Essential: A masterpiece of progressive rock music.
Admittedly, many prog rock fans with otherwise excellent taste in music find Gentle Giant rather hard to get into. Their music certainly is challenging, and very varied in flavour. At times it evokes Medieval music, at other times there are a cappella vocals delivered in a quasi-“round” format, in company with passages that veer from moments of delicate beauty to “rocking out.” All of these musical paths, and more, are often explored within the space of a single song. (Of course, that could be part of a generic description of progressive rock.) Gentle Giant have an inimitable style that is difficult to categorize; they must be heard to be understood. Perhaps only those with the most open musical minds will find them at all accessible. Certainly, though major players of the 70s prog scene, “Giant” never fully rose above their cult status to approach the popularity and critical acclaim of contemporaries like Genesis, Yes, ELP, Pink Floyd or Jethro Tull. (Though Gentle Giant don’t really sound like any of those heavyweights, their music bears a somewhat closer resemblance to that of ‘Tull, than any of the others mentioned.)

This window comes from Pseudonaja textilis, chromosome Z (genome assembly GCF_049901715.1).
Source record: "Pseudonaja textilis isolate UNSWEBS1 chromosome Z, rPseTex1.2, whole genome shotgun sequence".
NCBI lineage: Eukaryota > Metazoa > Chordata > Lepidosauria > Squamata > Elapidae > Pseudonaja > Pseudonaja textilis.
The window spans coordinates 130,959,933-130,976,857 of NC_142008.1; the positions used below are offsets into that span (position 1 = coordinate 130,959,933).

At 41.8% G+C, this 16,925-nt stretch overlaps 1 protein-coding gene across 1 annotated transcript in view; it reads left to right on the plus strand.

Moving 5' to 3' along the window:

4-Disc 30th Anniversary Edition featuring the remastered original album, B-Sides, rare mixes & more across 3CDs plus a Blu-ray disc with the full Kick album mixed in Dolby Atmos immersive surround sound by Giles Martin.
Liza Minnelli's career as a recording artist essentially lapsed after the commercial failure of her 1977 album Tropical Nights, but recording was never one of her real priorities, taking a back seat to her work as a live performer and film star. After early records on which she was positioned as a middle-of-the-road pop singer in the '60s, she made some attempts to perform contemporary, rock-informed material, but her heart wasn't in that, and eventually she contented herself with occasionally updating her stage act on record, notably with 1987's Liza Minnelli at Carnegie Hall. Thus, Results, her first studio album in 12 years, seemed to come out of the blue. And for Minnelli's old-time fans, it was very different from what they might have expected. Simply put, the album was a Pet Shop Boys electronic dance disc with Minnelli serving as vocalist. Pet Shop Boys, the duo of Neil Tennant and Chris Lowe, were all over the record, writing seven of the songs (including a cover of their hit "Rent"), producing, and contributing synthesizer programming, with Tennant even chiming in on vocals here and there.